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Smooth GPS

Increases accuracy and improves GPS design
  [vote for,

It seems to me that adding 3-D accelerometers to GPS devices would be easy and useful.

Accelerometers are devices that measure acceleration. These days there are very small ones that are used in airbag components and handheld 3-d mice (I'll look for a link). Knowing initial position and velocity, you can use the data from a set of accelerometers to continuously determine your location and velocity. This can be used to provide location information that is independent of your GPS data.

Here's how it would work. Say you get a GPS data point each second. This data point lets you know your position at that instant and your velocity since the last second. While waiting for the next data point, your location and velocity is derived from the accelerometers.

The result is smooth continuous knowledge of your position and velocity, rather than the current jerky once-per-second system. The accelerometer becomes your data source, and the GPS just a method of calibrating that data and correcting for drift.

Benefits of this system:
1. User interface. Assuming you include processor power that can smoothly relay this data, you have yourself a system that is much more satisfying for the user.
2. Sky independence. Assuming you don't make movements that will confuse your system (sharp acceleration like shaking or dropping the device will cause data drift - this can mitigated or removed as computing power increases), you will be able to travel a significant period of time away from a GPS source without losing your data source. You'll be able to go under a tunnel, in a basement, inside buildings, etc., which is currently not possible with GPS.

This device will be high-end and expensive at first, due to the increased computing power required, but the price should drop with time.

Worldgineer, Apr 23 2004

Off-the-shelf accelerometers http://www.vernier....p&template=acc.html
Sounds like rapid motion won't be as large of a problem as I thought: "Use it for studying the complex motion of an amusement park ride, a bungee jumper, or simply a toss in the air." [Worldgineer, Oct 05 2004, last modified Oct 17 2004]


       While not generally available to the public, a system very similar to this is used by jumbo jets for navigation.   

       For years before the advent of GPS, airliners used inertial navigation units (INU) which had to be carefully calibrated before each flight. They were extremely sensitive but slight miscalibrations would add up to unacceptable deviations at end-course, and so they could not be used for navigation down to minimum altitudes in inclement weather.   

       With the introduction of GPS, the INU could be calibrated in-flight. While still not accurate enough to land the plane, it was now good enough to get the plane close enough to intercept the instrument landing signal (ILS glideslope) and switch autopilot control over to the autoland system.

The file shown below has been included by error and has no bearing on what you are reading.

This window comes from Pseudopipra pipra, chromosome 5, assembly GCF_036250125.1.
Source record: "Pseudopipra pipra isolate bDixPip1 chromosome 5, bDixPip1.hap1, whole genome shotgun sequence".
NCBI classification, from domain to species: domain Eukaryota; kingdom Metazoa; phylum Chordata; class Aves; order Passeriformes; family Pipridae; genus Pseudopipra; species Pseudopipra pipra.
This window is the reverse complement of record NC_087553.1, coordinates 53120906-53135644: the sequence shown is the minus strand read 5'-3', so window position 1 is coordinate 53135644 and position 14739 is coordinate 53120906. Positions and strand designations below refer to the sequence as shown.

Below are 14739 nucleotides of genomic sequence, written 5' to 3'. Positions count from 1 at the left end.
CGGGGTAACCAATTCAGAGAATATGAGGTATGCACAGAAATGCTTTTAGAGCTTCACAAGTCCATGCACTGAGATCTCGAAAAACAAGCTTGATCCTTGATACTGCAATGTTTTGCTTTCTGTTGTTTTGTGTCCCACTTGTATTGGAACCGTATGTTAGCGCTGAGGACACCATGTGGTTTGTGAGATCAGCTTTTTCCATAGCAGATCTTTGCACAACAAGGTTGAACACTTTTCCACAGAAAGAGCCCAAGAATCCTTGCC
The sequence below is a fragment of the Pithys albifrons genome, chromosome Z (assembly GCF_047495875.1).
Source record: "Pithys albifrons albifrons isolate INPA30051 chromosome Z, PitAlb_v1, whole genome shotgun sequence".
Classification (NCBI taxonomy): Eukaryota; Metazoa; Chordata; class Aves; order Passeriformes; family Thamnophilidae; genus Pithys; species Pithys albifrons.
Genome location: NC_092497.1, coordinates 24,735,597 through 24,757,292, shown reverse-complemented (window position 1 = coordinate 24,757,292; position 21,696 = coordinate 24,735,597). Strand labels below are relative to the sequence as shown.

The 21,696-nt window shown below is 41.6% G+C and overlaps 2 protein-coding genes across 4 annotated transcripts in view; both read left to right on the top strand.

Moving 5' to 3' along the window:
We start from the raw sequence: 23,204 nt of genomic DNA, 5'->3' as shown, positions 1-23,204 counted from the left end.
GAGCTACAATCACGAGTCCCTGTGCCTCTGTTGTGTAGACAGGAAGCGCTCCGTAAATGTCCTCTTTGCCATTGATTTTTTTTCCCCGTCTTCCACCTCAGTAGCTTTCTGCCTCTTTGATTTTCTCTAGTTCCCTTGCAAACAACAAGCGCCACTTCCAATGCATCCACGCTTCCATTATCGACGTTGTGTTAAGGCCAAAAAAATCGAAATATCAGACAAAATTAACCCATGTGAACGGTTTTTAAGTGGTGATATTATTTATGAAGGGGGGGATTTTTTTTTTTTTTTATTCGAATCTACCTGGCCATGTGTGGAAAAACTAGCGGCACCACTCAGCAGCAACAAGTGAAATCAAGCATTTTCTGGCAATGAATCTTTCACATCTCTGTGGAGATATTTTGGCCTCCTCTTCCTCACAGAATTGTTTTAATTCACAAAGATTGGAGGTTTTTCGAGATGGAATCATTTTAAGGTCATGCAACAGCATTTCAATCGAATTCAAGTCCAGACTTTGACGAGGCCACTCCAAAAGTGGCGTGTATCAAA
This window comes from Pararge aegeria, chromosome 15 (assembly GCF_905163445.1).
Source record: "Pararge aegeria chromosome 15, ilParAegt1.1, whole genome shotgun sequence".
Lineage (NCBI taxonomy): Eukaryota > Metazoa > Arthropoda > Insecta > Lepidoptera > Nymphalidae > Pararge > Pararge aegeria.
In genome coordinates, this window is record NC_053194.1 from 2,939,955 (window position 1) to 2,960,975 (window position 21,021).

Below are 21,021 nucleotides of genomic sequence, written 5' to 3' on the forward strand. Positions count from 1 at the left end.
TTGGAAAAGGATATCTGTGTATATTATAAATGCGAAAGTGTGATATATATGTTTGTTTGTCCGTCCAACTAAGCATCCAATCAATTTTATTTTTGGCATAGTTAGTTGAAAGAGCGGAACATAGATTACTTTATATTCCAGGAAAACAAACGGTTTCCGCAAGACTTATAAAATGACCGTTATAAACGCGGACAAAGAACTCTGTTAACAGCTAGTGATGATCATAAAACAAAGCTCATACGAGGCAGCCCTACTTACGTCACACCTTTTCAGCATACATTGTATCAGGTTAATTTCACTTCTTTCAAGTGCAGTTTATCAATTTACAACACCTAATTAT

Now, with the recent availability of more accurate GPS signals (the removal of the intentional error and scrambled correction factors) as well as additional differential GPS stations at many airports, the GPS system is becoming accurate enough to allow an aircraft to autoland purely on GPS guidance.   

       Many new small aircraft are coming equipped with full "glass cockpit" displays, and many of these include a GPS navigation system. I'm sure some of them also include accelerometers.   

       I like your idea, but I'm afraid I have to cry baked.
Freefall, Apr 23 2004

       Alas, baked...as part of a patent of mine :-)   

       Anyhow, who says GPS is once per second? This is only a limitation on some retail units. I was running my RTK GPS at 0.1s intervals and also used on- demand location retrieval. Pro systems use carrier phase differential which constantly analyses the harmonics of the carriers across the L1 and L2 frequencies. Retail are often single frequency timecode jobbies - "Rough hairy beasts, with eight channels!"
timbeau, Apr 23 2004

       [ff] Don't be afraid to call baked, as I'd be surprised if it wasn't. I imagine they use this exact technology in military applications in case of GPS frequency jamming.   

       But my idea is more aimed at retail-level GPS devices, such as in vehicles or handheld systems. True, small plane use is approaching my target market, but I'd be a bit surprised if they do currently have accelerometers.   

       [tim] I was just guessing on the once per second based on GPS units I've seen. Even if the available frequency is an artificial restriction, losing contact with the GPS signal is a real restriction that this device will solve.
Worldgineer, Apr 23 2004


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